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Humans have the tendency to develop habits. Habits of an individual can be different, same, or unique.

Some have a habit of talking too much (chatty), drawing a box around the answer of mathematical problem, etc.

Why does regular repetition become automatic or habitual?

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There are too many possible answers, and good answers could easily get too long for this format. Please add details to narrow the answer set or to isolate an issue that can be answered in a few paragraphs. I like the general question though, so I won't mind if others find it acceptable, and I encourage people to attempt answers regardless of whether this gets edited, unless others vote to put it on hold too. In the meantime, consider consulting Wikipedia and other questions tagged habituation for some hopefully useful hints. –  Nick Stauner Feb 7 at 20:40
    
@NickStauner I had no idea it would be too-broad. Is it specific now? –  Bleeding Fingers Feb 7 at 21:18
    
IMHO, you haven't really narrowed it down, but if you're only interested in the general question, maybe a relatively brief, general answer will suffice. I'm working on excerpting it from Wikipedia myself, hypocritically enough! Finding it surprisingly useful to do so too, being a motivation researcher and theorist myself... –  Nick Stauner Feb 7 at 21:27

2 Answers 2

Here are some excerpts from Wikipedia you might find helpful for the (somewhat too-) general question:

A habit...tends to occur subconsciously.[(Butler & Hope, 1995)]...[Andrews (1903)]...defined [habits as]: "...acquired through previous repetition of a mental experience." Habitual behavior often goes unnoticed in persons exhibiting it, because a person does not need to engage in self-analysis when undertaking routine tasks. Habits are sometimes compulsory...Old habits are hard to break and new habits are hard to form because the behavioural patterns we repeat are imprinted in our neural pathways...but it is possible to form new habits through repetition [(Rosenthal / Psychology Today)].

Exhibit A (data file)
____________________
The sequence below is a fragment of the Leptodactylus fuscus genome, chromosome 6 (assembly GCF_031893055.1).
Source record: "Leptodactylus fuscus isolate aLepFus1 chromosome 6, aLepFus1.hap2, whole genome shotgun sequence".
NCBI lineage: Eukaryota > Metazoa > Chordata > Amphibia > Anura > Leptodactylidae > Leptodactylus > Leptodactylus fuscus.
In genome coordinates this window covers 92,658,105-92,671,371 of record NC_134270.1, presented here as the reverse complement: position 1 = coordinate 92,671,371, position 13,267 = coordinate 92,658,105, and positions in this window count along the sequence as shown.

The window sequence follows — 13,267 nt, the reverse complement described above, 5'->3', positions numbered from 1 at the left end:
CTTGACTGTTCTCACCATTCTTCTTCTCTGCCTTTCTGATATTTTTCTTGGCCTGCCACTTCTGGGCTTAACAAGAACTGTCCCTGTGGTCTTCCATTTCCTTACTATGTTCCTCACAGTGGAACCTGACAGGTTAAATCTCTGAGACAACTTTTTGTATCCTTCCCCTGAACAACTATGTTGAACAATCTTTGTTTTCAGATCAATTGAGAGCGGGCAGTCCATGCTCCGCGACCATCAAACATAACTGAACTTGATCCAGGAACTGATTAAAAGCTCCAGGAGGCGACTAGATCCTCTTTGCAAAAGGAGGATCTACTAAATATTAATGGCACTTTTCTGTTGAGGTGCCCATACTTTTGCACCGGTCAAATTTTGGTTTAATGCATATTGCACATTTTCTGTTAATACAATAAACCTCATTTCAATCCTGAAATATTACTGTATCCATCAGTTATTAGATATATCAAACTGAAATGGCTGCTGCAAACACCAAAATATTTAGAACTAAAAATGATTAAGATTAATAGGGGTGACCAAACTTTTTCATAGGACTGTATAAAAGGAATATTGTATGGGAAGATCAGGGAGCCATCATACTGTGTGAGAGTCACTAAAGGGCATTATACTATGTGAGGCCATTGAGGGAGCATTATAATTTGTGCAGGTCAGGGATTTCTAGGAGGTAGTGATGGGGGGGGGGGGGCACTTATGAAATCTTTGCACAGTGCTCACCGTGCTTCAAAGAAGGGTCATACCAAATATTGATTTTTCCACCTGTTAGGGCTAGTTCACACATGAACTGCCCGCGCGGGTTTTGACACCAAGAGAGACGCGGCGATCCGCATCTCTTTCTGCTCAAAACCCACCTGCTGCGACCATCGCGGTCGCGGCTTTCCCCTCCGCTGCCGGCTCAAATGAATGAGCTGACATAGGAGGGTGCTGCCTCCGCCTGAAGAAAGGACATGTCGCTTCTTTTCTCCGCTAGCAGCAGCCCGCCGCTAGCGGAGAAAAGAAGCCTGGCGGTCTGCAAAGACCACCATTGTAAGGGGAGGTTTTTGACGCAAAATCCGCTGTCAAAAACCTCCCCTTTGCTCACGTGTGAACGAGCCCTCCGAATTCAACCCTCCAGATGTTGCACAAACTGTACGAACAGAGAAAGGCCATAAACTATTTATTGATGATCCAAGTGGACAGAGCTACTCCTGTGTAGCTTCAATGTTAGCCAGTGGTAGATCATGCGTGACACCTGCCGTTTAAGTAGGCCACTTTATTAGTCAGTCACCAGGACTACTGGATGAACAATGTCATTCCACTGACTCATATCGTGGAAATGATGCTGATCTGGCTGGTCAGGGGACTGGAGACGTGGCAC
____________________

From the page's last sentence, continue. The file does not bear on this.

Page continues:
As behaviors are repeated in a consistent context, there is an incremental increase in the link between the context and the action. This increases the automaticity of the behavior in that context [(Wood & Neal, 2007)]...

Habit formation can be slow. Lally[, Van Jaarsveld, Potts, and Wardle] (2010) found the average time for participants to reach the asymptote of automaticity was 66 days with a range of 18–254 days...

References

Andrews, B. R. (1908). Habit. American Journal of Psychology, 14(2), 121–149. Available online, URL: http://www.jstor.org/stable/1412711.

Butler, G., & Hope, T. (1995). Managing your mind: The mental fitness guide. Oxford Paperbacks.

Lally, P., Van Jaarsveld, C. H., Potts, H. W., & Wardle, J. (2010). How are habits formed: Modelling habit formation in the real world. European Journal of Social Psychology, 40(6), 998–1009.

Wood, W., & Neal, D. T. (2007). A new look at habits and the habit-goal interface. Psychological Review, 114(4), 843–863. Available online, URL: http://dornsife.usc.edu/assets/sites/545/docs/Wendy_Wood_Research_Articles/Habits/wood.neal.2007psychrev_a_new_look_at_habits_and_the_interface_between_habits_and_goals.pdf.

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Sorry this isn't a better answer. I spent a couple hours past this version, including some effort to flesh out the references section with links to freely available articles and to improve the Wikipedia page itself, but...my browser crashed, and I lost all that work. I'm a little too bummed and short on time to recreate my lost work. I mostly cut out the irrelevant parts and looked up full text links on Google Scholar, but you can do that for yourself, so I'll leave it to you. Feel free to edit if you can improve this. –  Nick Stauner Feb 8 at 1:03

Why do often repeated behaviors become automatic?

=> Because that is efficient.

Human behavior is often modelled in a dual process theory:

  1. if possible, act without thinking
  2. only if necessary, carefully consider the situation at hand and think about the best reaction

If you do the same thing over and over again, then obviously it is either the best possible or a sufficient reaction to the situation in which it occurs. To free some of the limited and valuable cognitive capacity, that behavior becomes automatic. Only if the situation is different and the habitual behavior does not properly fit, will you have to think.

The best known dual process theories are

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